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An Unreformable System


In the Soviet society, great changes occurred in the two postwar generations, with the move to the cities and the rise of educational levels and standards of living. By the late 1980s, a new Russian urban culture had formed, founded on a large professional class, largely free of ideology and potentially supportive of liberal political values. In the economy, powerful interest groups had emerged that increasingly vied with the party bodies for control over policy in their area. In the republics and regions, local administrative and intellectual elites had substantially increased their political weight and cultural autonomy. The country was in need of Western-type democratic structures and new economic patterns that would be capable of channeling and accommodating the new interests and creating conditions for the forces of modernity to develop further.

However, despite some modifications to the Soviet political and economic systems following Stalins departure and spanning the period of thirty years until the advent of Gorbachev, the fundamental nature of the regime remained practically unchanged. The party-state continued to claim a monopoly on power and strove to control the entire sociopolitical order.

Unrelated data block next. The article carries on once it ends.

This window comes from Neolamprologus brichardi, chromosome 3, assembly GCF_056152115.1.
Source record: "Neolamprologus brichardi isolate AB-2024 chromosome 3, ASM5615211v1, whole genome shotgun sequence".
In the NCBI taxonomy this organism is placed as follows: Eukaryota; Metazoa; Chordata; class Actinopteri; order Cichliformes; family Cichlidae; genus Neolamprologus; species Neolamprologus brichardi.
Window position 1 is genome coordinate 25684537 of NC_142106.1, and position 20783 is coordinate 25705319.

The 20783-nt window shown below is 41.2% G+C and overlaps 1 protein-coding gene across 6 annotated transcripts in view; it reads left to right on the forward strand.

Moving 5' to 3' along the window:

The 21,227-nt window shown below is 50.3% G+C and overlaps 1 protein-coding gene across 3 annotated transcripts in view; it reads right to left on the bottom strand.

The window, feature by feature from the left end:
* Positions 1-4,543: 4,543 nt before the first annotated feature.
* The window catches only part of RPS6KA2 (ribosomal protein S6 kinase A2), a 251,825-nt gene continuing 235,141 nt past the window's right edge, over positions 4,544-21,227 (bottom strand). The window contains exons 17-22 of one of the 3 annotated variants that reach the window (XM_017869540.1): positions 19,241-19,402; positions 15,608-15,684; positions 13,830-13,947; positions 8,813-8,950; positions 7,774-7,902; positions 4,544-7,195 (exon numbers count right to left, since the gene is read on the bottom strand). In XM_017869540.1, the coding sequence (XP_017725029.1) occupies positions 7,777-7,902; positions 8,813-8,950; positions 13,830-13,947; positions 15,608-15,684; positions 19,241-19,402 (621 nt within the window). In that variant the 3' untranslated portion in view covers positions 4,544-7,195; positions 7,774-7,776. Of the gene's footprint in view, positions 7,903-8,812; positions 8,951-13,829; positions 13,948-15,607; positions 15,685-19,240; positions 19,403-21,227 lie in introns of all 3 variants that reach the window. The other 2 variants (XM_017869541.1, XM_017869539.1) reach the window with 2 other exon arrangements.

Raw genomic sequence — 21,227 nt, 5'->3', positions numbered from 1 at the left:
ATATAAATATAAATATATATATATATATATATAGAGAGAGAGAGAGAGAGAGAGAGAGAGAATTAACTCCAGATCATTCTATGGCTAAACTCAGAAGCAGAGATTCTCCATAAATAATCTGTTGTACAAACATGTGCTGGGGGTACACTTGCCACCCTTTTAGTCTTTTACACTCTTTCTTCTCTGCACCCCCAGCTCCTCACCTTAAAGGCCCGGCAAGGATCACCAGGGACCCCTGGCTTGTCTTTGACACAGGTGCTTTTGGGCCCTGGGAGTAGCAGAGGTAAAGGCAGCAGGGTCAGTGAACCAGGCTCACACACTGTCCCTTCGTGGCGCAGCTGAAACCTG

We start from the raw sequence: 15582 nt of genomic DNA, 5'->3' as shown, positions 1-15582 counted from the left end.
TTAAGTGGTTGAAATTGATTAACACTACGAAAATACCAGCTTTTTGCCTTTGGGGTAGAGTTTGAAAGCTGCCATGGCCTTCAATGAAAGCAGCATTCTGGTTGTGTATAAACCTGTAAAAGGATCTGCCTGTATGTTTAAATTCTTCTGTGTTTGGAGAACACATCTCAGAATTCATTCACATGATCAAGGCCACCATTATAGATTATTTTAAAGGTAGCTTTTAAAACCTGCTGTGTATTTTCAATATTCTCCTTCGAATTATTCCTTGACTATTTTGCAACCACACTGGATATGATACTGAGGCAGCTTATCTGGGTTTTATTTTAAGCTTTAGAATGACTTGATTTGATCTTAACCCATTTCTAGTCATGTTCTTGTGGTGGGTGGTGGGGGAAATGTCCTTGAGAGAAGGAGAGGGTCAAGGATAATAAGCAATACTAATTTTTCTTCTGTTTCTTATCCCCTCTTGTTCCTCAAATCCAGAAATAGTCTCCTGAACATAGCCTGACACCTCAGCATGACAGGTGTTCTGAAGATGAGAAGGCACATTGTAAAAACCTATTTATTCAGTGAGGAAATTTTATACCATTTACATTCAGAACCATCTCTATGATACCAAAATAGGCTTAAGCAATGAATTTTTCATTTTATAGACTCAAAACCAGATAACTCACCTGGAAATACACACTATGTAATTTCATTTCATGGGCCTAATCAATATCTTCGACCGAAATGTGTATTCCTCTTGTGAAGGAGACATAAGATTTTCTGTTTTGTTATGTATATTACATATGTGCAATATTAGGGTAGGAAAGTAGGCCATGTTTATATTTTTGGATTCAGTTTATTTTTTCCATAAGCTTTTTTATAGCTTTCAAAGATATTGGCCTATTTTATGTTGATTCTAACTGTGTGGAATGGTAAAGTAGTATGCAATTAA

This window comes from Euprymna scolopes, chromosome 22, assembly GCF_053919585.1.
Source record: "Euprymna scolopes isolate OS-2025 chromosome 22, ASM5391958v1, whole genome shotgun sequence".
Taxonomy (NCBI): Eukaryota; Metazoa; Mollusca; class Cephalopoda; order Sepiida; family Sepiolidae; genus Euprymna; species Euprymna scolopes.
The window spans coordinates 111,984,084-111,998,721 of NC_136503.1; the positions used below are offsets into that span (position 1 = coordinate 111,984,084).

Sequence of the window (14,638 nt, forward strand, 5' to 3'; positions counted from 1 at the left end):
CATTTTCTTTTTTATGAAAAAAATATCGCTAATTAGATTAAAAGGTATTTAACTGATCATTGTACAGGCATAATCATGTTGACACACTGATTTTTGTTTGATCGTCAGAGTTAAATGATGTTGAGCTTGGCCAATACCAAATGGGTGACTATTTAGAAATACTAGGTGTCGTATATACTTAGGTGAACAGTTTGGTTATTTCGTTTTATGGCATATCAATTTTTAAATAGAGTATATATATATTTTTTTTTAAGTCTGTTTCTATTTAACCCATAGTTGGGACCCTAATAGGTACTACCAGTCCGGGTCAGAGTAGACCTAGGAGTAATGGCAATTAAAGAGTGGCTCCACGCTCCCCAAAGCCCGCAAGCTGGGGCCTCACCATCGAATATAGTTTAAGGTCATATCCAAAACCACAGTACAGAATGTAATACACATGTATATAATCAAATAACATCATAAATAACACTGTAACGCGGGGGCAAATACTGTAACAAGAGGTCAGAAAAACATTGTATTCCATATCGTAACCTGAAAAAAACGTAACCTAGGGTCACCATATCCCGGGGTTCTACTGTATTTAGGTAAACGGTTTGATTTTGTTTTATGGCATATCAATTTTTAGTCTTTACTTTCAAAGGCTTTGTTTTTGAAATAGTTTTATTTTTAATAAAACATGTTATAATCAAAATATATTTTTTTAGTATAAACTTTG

By the end of Gorbachevs perestroika, the regimes unreformability had become patently obvious. It proved incapable of providing leadership during the period of a radical transformation of the existing social relations, political structures, and ideological doctrines. The system of centralized planning proved inadequate for a modern economy. Mounting economic problems pushed the republics toward secession, bringing local elites and populations to the conviction that only by freeing themselves from the failed and seemingly unreformable system would they be able to find a way out of the Soviet impasse. As a result, in 1991 the Soviet authoritarian regime, like its autocratic predecessor in 1917, collapsed like a house of cards.

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The Soviet Period


Soviet Russia

Understanding the Soviet Period
Russian Political Culture
Soviet Ideology
The Soviet System
Soviet Nationalities
The Economic Structure
The Socialist Experiment
"Great Leap" to Socialism
The USSR in World War II
Stalin's Legacy
Brezhnev's Stagnation
The Economy in Crisis
Political Reform
The USSR's Collapse

Models of Soviet Power

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